In this case, there are factual disputes as to whether UMDNJ's policy meets the standards necessary to defeat plaintiff's claim of negligence or her claim of vicarious liability. With respect to publication, there is a genuine factual dispute about whether UMDNJ's policy was given or made known to plaintiff. With respect to training, plaintiff received none and Coles, who was regularly trained, was not familiar with the content of UMDNJ's policy. There is no evidence of effective monitoring and sensing mechanisms; indeed, there is evidence suggesting that any mechanisms were ineffective.

If plaintiff is believed, Coles told her a complaint would be of no avail and that she would lose her temporary position if she filed one, thereby using his delegated authority not only to harass her but also to discourage her from complaining about his harassment. There is also evidence that UMDNJ had reason to question the efficacy of its anti-harassment policy on Coles' conduct but did nothing to address the issue. Although a similar, albeit less egregious, complaint about Coles was under investigation, his supervisor, Sinkowsky, admitted that she did not observe his interaction with the PSRs at all. In addition, there was a rumor about Coles touching another PSR that was circulated so widely that that Coles deemed it necessary to obtain an affidavit from the purported victim denying its truth, yet Sinkowsky knew nothing about it. On those facts, jurors could well conclude that UMDNJ's commitment to training and monitoring and to eradicating harassment was insufficient to allow it to avail itself of the case law's safe haven. See Gaines, supra, 173 N.J. at 317-18 (discussing the significance of supervisors telling an employee alleging harassment that she would not be believed and other circumstances creating an atmosphere which would lead an employee to conclude allegations of harassment were brushed aside).

We recognize that the evidence casting doubt on the effectiveness of UMDNJ's policy is not nearly as substantial as the evidence discussed in Gaines. See id. at 316-18 (discussing a supervisor holding his ears in response to an oral complaint of harassment and supervisors stating the complaint would not be believed). In this case, however, there was evidence that: plaintiff did not receive or know about UMDNJ's policy; Coles told her a complaint would be futile and lead to termination of her employment; Coles waved and smirked at plaintiff after he learned about her complaint; and rumors about offensive touching at UMD Care circulated without notice or consequence. Those disputed facts entitled plaintiff to have a jury "determine whether [UMDNJ's] anti-harassment policy provided effective and practical anti-harassment preventation and protection mechanisms that shield [it] from liability for the alleged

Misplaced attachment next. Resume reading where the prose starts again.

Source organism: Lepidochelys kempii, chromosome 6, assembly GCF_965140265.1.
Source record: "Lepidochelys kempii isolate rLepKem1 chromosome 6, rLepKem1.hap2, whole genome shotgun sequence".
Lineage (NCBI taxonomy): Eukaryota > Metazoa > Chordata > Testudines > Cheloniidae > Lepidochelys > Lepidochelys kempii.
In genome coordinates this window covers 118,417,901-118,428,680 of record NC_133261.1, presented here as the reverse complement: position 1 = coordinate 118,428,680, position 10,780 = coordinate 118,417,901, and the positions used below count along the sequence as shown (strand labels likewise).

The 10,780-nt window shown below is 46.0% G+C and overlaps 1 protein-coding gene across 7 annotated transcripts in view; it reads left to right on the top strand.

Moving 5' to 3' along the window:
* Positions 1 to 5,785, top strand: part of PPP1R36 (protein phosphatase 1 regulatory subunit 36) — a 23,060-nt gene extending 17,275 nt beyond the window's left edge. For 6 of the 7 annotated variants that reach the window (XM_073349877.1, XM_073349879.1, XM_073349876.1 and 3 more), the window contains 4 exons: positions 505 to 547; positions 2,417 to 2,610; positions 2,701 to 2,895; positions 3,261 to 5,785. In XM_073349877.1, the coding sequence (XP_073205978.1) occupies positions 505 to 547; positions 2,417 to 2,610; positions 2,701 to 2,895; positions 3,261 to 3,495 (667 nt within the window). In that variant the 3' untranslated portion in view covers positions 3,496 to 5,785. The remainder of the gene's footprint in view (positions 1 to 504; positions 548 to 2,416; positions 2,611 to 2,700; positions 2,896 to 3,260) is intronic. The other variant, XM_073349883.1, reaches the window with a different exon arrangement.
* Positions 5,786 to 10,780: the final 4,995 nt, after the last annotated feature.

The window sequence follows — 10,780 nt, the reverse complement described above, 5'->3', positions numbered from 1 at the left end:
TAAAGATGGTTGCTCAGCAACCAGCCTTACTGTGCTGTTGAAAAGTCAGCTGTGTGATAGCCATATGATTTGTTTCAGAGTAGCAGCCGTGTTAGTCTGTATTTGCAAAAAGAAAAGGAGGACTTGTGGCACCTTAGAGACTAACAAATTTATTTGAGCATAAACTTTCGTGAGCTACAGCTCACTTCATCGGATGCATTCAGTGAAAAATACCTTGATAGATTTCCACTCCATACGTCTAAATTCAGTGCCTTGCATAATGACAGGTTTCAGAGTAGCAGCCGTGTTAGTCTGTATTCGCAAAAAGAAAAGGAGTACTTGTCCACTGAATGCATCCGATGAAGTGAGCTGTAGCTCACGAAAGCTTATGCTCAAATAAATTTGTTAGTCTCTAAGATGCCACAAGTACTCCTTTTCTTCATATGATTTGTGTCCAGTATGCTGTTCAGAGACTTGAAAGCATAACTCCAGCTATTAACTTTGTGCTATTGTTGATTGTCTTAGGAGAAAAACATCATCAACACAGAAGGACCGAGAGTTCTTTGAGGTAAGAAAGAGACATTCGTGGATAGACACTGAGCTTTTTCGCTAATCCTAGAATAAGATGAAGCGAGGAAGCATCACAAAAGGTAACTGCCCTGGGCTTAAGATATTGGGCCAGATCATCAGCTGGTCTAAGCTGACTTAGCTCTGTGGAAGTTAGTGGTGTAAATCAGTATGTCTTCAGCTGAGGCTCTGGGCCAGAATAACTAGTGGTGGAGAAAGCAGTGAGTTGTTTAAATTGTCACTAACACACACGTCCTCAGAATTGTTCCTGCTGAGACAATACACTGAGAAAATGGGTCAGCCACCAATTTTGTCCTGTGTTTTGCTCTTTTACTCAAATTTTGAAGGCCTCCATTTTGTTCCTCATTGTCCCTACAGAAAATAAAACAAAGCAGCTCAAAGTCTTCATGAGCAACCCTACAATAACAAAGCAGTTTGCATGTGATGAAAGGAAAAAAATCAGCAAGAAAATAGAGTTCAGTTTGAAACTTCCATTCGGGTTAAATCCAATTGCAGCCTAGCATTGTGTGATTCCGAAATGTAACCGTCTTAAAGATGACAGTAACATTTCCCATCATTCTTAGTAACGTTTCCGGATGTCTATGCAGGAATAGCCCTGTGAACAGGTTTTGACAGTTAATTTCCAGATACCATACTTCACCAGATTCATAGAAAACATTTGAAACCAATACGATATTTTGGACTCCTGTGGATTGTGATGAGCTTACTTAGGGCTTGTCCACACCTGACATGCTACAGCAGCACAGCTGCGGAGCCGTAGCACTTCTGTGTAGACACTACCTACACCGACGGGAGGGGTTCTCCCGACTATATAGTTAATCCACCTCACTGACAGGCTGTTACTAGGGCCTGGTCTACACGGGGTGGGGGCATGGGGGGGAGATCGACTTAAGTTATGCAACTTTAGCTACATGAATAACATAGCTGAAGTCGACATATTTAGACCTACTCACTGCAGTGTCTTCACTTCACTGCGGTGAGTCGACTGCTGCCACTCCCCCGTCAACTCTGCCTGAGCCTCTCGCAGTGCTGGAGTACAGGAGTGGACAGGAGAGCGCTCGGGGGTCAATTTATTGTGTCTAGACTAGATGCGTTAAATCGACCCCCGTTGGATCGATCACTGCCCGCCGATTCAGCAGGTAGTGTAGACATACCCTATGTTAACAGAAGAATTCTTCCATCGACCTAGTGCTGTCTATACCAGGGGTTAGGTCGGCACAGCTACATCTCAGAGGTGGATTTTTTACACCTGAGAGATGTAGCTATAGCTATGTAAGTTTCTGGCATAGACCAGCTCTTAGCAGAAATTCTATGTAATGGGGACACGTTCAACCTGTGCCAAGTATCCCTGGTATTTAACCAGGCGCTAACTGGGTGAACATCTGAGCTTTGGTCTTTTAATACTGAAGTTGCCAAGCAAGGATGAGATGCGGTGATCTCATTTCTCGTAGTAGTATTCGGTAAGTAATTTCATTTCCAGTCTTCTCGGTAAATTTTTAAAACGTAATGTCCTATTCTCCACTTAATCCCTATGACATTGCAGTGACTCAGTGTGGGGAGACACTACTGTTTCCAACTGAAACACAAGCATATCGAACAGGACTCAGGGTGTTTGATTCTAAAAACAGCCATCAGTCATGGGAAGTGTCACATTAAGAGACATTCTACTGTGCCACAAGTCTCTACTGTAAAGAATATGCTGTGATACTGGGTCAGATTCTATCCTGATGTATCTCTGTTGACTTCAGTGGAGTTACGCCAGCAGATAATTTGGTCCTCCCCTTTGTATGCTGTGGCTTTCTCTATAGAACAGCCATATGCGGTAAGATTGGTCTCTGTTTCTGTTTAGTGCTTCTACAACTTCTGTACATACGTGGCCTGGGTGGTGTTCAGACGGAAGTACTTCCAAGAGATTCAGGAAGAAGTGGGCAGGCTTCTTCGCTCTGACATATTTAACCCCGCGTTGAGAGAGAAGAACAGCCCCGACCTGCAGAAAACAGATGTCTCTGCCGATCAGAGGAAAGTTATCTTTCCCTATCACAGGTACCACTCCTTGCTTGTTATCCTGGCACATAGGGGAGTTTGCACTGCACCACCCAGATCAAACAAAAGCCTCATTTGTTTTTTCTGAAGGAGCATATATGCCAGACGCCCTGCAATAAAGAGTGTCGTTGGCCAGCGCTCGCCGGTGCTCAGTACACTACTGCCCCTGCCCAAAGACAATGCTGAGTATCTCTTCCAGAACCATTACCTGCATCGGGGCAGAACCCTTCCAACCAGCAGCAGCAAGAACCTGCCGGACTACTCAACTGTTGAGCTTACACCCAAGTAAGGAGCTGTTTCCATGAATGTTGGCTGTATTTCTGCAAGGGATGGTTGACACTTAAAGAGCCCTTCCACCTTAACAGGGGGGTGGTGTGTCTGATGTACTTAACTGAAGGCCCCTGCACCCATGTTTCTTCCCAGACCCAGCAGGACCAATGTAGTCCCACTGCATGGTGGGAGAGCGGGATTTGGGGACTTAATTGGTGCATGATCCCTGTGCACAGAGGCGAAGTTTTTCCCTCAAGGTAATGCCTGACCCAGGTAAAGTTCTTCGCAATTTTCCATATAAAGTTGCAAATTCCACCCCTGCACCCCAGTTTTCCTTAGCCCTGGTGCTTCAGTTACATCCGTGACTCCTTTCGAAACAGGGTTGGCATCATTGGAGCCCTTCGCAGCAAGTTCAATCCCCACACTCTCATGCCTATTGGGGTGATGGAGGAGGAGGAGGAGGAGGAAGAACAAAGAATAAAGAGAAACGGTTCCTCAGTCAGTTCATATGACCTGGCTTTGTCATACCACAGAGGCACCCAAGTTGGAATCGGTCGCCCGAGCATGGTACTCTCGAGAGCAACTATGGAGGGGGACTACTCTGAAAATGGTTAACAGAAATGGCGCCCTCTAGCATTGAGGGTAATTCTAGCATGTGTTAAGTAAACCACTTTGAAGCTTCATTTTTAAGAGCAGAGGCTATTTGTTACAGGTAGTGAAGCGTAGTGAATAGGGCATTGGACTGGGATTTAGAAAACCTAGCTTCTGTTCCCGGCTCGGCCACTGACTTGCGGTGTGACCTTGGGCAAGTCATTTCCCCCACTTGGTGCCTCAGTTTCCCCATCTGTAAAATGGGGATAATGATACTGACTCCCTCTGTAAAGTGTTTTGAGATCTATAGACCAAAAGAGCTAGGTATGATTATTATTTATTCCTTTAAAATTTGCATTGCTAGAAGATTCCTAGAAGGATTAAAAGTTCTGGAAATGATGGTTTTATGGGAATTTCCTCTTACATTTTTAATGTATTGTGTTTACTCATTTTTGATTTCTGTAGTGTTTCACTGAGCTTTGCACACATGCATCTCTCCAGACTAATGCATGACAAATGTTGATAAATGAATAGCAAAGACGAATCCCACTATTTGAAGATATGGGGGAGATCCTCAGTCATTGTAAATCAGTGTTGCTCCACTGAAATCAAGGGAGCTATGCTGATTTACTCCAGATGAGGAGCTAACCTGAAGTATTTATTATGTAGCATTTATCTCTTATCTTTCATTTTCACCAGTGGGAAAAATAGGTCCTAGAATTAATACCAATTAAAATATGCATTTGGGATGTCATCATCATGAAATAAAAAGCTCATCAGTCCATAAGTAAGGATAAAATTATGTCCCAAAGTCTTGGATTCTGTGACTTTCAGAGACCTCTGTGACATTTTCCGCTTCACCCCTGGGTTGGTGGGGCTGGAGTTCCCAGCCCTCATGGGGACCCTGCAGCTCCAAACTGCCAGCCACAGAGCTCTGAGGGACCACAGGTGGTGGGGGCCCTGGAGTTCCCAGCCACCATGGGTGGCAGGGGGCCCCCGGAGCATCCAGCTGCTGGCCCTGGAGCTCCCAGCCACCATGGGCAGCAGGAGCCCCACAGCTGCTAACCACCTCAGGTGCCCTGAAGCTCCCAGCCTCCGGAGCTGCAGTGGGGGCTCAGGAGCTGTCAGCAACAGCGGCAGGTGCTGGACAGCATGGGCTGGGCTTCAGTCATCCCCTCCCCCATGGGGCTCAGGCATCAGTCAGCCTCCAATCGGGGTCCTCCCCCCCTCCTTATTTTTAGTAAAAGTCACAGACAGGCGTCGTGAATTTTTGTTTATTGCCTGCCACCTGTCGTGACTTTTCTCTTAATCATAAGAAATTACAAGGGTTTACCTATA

wrongdoings . . . or whether it was an anti-harassment policy that existed in name only." Id. at 318.

The trial judge placed great significance on UMDNJ's prompt reassignment of Coles. It is true that an element of an "effective" anti-harassment policy is one that contains remedial measures "reasonably calculated to end the harassment." Lehmann, supra, 132 N.J. at 623. But as we understand the law relevant to an effective workplace policy, provision of such a remedy does not shield the employer from liability based on its prior negligence or vicarious liability that led an employee who does not know about the employer's policy procedures to endure harassment before reporting it. Cf. Bouton v. BMW of N. Am., 29 F.3d 103, 110 (3d Cir. 1994) (concluding that an employer with an effective grievance procedure known to and eventually invoked by an aggrieved employee who received a remedy could not be found negligent or liable).